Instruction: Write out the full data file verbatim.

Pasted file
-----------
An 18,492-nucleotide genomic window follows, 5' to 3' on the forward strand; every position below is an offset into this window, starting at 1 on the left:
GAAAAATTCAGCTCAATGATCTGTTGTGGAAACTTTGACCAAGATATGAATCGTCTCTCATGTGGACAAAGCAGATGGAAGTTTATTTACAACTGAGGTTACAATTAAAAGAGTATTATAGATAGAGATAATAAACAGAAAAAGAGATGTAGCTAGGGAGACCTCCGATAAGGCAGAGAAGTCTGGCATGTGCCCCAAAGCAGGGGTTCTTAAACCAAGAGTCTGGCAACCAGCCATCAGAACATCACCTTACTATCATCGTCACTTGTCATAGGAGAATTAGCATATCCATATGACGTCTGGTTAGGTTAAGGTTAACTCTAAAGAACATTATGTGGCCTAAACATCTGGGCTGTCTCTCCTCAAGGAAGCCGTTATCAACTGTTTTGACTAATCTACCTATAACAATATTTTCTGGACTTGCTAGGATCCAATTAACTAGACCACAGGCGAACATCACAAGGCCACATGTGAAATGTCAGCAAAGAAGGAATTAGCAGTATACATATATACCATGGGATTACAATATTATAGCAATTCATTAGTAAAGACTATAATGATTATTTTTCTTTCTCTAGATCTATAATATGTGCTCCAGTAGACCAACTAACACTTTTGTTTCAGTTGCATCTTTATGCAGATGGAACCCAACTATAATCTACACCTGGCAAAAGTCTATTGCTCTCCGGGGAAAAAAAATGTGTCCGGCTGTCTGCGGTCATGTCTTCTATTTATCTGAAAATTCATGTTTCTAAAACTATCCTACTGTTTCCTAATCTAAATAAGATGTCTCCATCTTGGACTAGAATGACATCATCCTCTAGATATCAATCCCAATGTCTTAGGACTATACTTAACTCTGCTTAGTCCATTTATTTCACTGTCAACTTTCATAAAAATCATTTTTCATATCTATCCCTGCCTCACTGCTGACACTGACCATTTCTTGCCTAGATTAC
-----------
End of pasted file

An 18,492-nucleotide genomic window follows, 5' to 3' on the forward strand; every position below is an offset into this window, starting at 1 on the left:
GAAAAATTCAGCTCAATGATCTGTTGTGGAAACTTTGACCAAGATATGAATCGTCTCTCATGTGGACAAAGCAGATGGAAGTTTATTTACAACTGAGGTTACAATTAAAAGAGTATTATAGATAGAGATAATAAACAGAAAAAGAGATGTAGCTAGGGAGACCTCCGATAAGGCAGAGAAGTCTGGCATGTGCCCCAAAGCAGGGGTTCTTAAACCAAGAGTCTGGCAACCAGCCATCAGAACATCACCTTACTATCATCGTCACTTGTCATAGGAGAATTAGCATATCCATATGACGTCTGGTTAGGTTAAGGTTAACTCTAAAGAACATTATGTGGCCTAAACATCTGGGCTGTCTCTCCTCAAGGAAGCCGTTATCAACTGTTTTGACTAATCTACCTATAACAATATTTTCTGGACTTGCTAGGATCCAATTAACTAGACCACAGGCGAACATCACAAGGCCACATGTGAAATGTCAGCAAAGAAGGAATTAGCAGTATACATATATACCATGGGATTACAATATTATAGCAATTCATTAGTAAAGACTATAATGATTATTTTTCTTTCTCTAGATCTATAATATGTGCTCCAGTAGACCAACTAACACTTTTGTTTCAGTTGCATCTTTATGCAGATGGAACCCAACTATAATCTACACCTGGCAAAAGTCTATTGCTCTCCGGGGAAAAAAAATGTGTCCGGCTGTCTGCGGTCATGTCTTCTATTTATCTGAAAATTCATGTTTCTAAAACTATCCTACTGTTTCCTAATCTAAATAAGATGTCTCCATCTTGGACTAGAATGACATCATCCTCTAGATATCAATCCCAATGTCTTAGGACTATACTTAACTCTGCTTAGTCCATTTATTTCACTGTCAACTTTCATAAAAATCATTTTTCATATCTATCCCTGCCTCACTGCTGACACTGACCATTTCTTGCCTAGATTAC